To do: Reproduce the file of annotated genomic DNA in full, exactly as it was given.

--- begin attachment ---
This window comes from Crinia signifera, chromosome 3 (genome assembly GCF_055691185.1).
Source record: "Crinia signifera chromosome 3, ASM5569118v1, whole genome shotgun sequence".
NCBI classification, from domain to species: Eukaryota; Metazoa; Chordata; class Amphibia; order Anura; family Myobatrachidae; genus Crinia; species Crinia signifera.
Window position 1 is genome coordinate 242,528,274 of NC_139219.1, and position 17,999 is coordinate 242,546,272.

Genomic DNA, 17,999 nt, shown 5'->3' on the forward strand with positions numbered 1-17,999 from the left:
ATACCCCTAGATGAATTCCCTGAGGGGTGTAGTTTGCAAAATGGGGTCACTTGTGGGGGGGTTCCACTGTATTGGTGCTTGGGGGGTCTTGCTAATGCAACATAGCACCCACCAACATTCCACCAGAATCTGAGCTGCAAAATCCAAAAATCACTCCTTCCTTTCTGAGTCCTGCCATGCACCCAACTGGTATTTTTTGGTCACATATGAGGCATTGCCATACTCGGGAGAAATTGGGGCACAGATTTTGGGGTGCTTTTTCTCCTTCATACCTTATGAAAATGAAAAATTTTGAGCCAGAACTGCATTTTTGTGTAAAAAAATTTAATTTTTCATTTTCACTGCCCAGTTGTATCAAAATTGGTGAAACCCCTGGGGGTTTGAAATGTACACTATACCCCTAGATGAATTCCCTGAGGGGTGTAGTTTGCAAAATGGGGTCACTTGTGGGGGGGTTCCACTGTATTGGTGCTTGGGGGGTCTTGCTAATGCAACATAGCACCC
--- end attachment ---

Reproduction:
This window comes from Crinia signifera, chromosome 3 (genome assembly GCF_055691185.1).
Source record: "Crinia signifera chromosome 3, ASM5569118v1, whole genome shotgun sequence".
NCBI classification, from domain to species: Eukaryota; Metazoa; Chordata; class Amphibia; order Anura; family Myobatrachidae; genus Crinia; species Crinia signifera.
Window position 1 is genome coordinate 242,528,274 of NC_139219.1, and position 17,999 is coordinate 242,546,272.

Genomic DNA, 17,999 nt, shown 5'->3' on the forward strand with positions numbered 1-17,999 from the left:
ATACCCCTAGATGAATTCCCTGAGGGGTGTAGTTTGCAAAATGGGGTCACTTGTGGGGGGGTTCCACTGTATTGGTGCTTGGGGGGTCTTGCTAATGCAACATAGCACCCACCAACATTCCACCAGAATCTGAGCTGCAAAATCCAAAAATCACTCCTTCCTTTCTGAGTCCTGCCATGCACCCAACTGGTATTTTTTGGTCACATATGAGGCATTGCCATACTCGGGAGAAATTGGGGCACAGATTTTGGGGTGCTTTTTCTCCTTCATACCTTATGAAAATGAAAAATTTTGAGCCAGAACTGCATTTTTGTGTAAAAAAATTTAATTTTTCATTTTCACTGCCCAGTTGTATCAAAATTGGTGAAACCCCTGGGGGTTTGAAATGTACACTATACCCCTAGATGAATTCCCTGAGGGGTGTAGTTTGCAAAATGGGGTCACTTGTGGGGGGGTTCCACTGTATTGGTGCTTGGGGGGTCTTGCTAATGCAACATAGCACCC